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Evaluation of the antinociceptive effect of Rosmarinus officinalis L. using three different experimental models in rodents.
J Ethnopharmacol. 2007 May 22; 111(3):476-82.JE

Abstract

The rationale of this investigation was to examine the antinociceptive effect of an ethanol extract of Rosmarinus officinalis (RO) aerial parts, using three different experimental models: acetic acid-induced writhing test and formalin test in mice; and a model of arthritic pain: "pain-induced functional impairment model in the rat (PIFIR model)". The antinociceptive efficacies were evaluated using several dose-response curves and time courses. The antinociceptive effects from RO extract were compared with the antinociceptive effect of either tramadol (TR: 3.16-50 mg/kg, i.p. in mice, and 1.0-31.62 mg/kg, i.p. in rats) or acetylsalicylic acid (AA: 31.62-562.32 mg/kg, p.o.). RO extract (10-300 mg/kg, p.o.) significantly (P < 0.001) reduced the number of writhing movement induced by the i.p. administration of acetic acid solution in a dose-dependent way (ED50 = 108.84 mg/kg, whereas, TR showed an ED50 = 12.38 mg/kg). In addition, RO extract (30-300 mg/kg) significantly (P < 0.001) inhibited licking and shaking behaviours in both early (neurogenic pain) and in the late (inflammatory pain) phases of the formalin test. These effects were like those produced by TR. Concerning the results using the PIFIR model, RO extract (30-3000 mg/kg, p.o.) like either TR or AA, produced a significant (P < 0.001) and dose-dependent antinociceptive response in rats (RO: ED50 = 222.78 mg/kg versus TR: ED50 = 11.06 mg/kg and AA: ED50 = 206.13 mg/kg). These results strongly suggest that aerial parts of RO possess antinociceptive and anti-inflammatory activity, and reinforce the use of this plant in folk medicine.

Authors+Show Affiliations

Inst. Nac. de Psiquiatría Ramón de la Fuente Muñíz, Av. México-Xochimilco No. 101 Col. Sn Lorenzo Huipulco, 14370 México, D.F., Mexico.No affiliation info availableNo affiliation info availableNo affiliation info availableNo affiliation info availableNo affiliation info availableNo affiliation info available

Pub Type(s)

Comparative Study
Journal Article

Language

eng

PubMed ID

17223299

Citation

González-Trujano, M E., et al. "Evaluation of the Antinociceptive Effect of Rosmarinus Officinalis L. Using Three Different Experimental Models in Rodents." Journal of Ethnopharmacology, vol. 111, no. 3, 2007, pp. 476-82.
González-Trujano ME, Peña EI, Martínez AL, et al. Evaluation of the antinociceptive effect of Rosmarinus officinalis L. using three different experimental models in rodents. J Ethnopharmacol. 2007;111(3):476-82.
González-Trujano, M. E., Peña, E. I., Martínez, A. L., Moreno, J., Guevara-Fefer, P., Déciga-Campos, M., & López-Muñoz, F. J. (2007). Evaluation of the antinociceptive effect of Rosmarinus officinalis L. using three different experimental models in rodents. Journal of Ethnopharmacology, 111(3), 476-82.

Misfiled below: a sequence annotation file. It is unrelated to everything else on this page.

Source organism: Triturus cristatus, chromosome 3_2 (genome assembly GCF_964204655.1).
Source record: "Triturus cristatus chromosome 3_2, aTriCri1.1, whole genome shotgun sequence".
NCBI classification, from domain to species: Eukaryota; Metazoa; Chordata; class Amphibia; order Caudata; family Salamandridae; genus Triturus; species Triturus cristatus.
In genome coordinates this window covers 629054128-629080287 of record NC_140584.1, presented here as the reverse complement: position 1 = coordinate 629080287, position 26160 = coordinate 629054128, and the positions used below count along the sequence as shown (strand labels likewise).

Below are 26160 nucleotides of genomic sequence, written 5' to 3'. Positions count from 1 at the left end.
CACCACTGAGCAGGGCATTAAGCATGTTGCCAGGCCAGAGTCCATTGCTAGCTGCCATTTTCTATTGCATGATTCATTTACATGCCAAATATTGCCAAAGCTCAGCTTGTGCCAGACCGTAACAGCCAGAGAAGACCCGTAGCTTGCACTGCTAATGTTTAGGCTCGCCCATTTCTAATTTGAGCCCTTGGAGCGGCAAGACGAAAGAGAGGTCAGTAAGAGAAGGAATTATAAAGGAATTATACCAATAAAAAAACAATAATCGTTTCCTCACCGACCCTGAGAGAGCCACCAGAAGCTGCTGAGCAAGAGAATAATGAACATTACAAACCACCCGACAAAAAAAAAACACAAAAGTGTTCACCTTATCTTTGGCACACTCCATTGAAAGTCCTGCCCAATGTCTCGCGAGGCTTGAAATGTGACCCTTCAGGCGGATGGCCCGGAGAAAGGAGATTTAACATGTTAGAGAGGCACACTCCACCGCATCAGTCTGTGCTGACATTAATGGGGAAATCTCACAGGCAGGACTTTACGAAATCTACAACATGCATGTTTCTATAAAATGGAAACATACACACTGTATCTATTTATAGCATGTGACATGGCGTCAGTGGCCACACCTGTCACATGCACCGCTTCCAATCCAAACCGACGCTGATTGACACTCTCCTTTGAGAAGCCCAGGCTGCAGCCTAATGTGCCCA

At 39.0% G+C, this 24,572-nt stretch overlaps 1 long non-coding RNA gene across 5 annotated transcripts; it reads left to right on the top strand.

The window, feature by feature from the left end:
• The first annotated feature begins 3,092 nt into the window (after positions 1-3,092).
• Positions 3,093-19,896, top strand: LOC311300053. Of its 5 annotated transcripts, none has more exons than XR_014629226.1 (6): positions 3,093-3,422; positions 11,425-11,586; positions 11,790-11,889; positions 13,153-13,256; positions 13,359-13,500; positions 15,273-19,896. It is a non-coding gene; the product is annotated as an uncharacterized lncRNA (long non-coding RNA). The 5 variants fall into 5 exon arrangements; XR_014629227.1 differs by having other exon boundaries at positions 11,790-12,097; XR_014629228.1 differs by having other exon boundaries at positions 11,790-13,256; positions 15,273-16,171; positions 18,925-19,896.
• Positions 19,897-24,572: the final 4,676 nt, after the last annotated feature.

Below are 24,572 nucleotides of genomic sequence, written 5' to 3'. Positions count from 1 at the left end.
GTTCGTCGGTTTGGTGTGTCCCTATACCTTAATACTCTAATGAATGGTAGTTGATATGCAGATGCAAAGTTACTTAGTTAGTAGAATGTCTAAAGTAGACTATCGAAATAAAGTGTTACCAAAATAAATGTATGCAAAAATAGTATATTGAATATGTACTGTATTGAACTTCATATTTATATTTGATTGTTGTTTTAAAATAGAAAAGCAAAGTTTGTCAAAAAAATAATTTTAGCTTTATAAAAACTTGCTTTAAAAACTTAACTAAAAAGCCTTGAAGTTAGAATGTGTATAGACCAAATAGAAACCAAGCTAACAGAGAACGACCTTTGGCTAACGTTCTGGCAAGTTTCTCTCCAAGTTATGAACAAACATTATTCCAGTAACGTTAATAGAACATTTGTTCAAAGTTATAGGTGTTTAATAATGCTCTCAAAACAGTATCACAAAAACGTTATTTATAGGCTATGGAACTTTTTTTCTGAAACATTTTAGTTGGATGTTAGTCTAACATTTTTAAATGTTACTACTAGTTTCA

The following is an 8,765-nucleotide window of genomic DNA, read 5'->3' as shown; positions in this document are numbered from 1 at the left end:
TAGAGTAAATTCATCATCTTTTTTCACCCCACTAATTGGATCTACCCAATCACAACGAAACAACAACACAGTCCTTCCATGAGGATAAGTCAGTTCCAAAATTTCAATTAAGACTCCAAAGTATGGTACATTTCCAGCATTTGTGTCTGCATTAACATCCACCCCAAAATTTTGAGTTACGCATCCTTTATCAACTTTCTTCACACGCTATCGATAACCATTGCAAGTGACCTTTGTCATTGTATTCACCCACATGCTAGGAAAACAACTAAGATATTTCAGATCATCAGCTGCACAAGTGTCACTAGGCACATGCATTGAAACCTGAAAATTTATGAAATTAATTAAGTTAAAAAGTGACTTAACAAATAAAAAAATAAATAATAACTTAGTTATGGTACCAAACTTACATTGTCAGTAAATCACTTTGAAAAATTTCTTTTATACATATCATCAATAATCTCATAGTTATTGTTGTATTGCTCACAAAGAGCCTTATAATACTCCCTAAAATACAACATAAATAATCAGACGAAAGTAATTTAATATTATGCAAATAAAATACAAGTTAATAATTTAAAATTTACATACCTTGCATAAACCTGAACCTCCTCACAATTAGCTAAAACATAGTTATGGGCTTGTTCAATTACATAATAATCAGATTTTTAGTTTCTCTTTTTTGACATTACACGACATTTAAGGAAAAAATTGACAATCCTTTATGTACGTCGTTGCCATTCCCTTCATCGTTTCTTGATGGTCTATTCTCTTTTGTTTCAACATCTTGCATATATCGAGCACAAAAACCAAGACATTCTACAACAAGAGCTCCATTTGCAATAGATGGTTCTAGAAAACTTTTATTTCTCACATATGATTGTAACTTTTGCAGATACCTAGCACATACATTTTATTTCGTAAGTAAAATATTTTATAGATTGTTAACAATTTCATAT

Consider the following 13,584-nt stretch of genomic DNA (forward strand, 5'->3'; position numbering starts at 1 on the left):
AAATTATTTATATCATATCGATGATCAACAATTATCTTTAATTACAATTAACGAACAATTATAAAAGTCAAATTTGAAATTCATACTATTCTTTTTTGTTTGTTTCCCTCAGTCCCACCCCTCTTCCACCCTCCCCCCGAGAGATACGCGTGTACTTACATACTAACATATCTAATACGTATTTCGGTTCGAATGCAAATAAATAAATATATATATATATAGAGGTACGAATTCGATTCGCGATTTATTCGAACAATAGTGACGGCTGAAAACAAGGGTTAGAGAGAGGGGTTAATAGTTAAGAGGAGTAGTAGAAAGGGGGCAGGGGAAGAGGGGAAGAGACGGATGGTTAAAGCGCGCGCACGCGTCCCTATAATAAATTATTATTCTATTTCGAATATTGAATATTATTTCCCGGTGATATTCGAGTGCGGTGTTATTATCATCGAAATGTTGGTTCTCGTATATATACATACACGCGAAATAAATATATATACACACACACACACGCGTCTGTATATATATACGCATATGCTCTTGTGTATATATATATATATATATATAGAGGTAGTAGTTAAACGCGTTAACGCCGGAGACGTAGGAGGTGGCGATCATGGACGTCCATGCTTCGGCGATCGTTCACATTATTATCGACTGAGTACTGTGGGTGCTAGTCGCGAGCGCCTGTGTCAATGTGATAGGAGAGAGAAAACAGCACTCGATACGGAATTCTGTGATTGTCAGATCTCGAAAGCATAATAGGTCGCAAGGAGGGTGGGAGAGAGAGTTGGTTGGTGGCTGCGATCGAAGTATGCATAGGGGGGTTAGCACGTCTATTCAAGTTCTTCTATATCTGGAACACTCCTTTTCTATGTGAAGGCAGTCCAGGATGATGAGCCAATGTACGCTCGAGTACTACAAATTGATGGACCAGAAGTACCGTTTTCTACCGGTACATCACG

González-Trujano ME, et al. Evaluation of the Antinociceptive Effect of Rosmarinus Officinalis L. Using Three Different Experimental Models in Rodents. J Ethnopharmacol. 2007 May 22;111(3):476-82. PubMed PMID: 17223299.
* Article titles in AMA citation format should be in sentence-case
TY - JOUR T1 - Evaluation of the antinociceptive effect of Rosmarinus officinalis L. using three different experimental models in rodents. AU - González-Trujano,M E, AU - Peña,E I, AU - Martínez,A L, AU - Moreno,J, AU - Guevara-Fefer,P, AU - Déciga-Campos,M, AU - López-Muñoz,F J, Y1 - 2006/12/17/ PY - 2006/05/30/received PY - 2006/12/12/revised PY - 2006/12/13/accepted PY - 2007/1/16/pubmed PY - 2007/7/27/medline PY - 2007/1/16/entrez SP - 476 EP - 82 JF - Journal of ethnopharmacology JO - J Ethnopharmacol VL - 111 IS - 3 N2 - The rationale of this investigation was to examine the antinociceptive effect of an ethanol extract of Rosmarinus officinalis (RO) aerial parts, using three different experimental models: acetic acid-induced writhing test and formalin test in mice; and a model of arthritic pain: "pain-induced functional impairment model in the rat (PIFIR model)". The antinociceptive efficacies were evaluated using several dose-response curves and time courses. The antinociceptive effects from RO extract were compared with the antinociceptive effect of either tramadol (TR: 3.16-50 mg/kg, i.p. in mice, and 1.0-31.62 mg/kg, i.p. in rats) or acetylsalicylic acid (AA: 31.62-562.32 mg/kg, p.o.). RO extract (10-300 mg/kg, p.o.) significantly (P < 0.001) reduced the number of writhing movement induced by the i.p. administration of acetic acid solution in a dose-dependent way (ED50 = 108.84 mg/kg, whereas, TR showed an ED50 = 12.38 mg/kg). In addition, RO extract (30-300 mg/kg) significantly (P < 0.001) inhibited licking and shaking behaviours in both early (neurogenic pain) and in the late (inflammatory pain) phases of the formalin test. These effects were like those produced by TR. Concerning the results using the PIFIR model, RO extract (30-3000 mg/kg, p.o.) like either TR or AA, produced a significant (P < 0.001) and dose-dependent antinociceptive response in rats (RO: ED50 = 222.78 mg/kg versus TR: ED50 = 11.06 mg/kg and AA: ED50 = 206.13 mg/kg). These results strongly suggest that aerial parts of RO possess antinociceptive and anti-inflammatory activity, and reinforce the use of this plant in folk medicine. SN - 0378-8741 UR - https://www.unboundmedicine.com/medline/citation/17223299/Evaluation_of_the_antinociceptive_effect_of_Rosmarinus_officinalis_L__using_three_different_experimental_models_in_rodents_ L2 - https://linkinghub.elsevier.com/retrieve/pii/S0378-8741(06)00667-2 DB - PRIME DP - Unbound Medicine ER -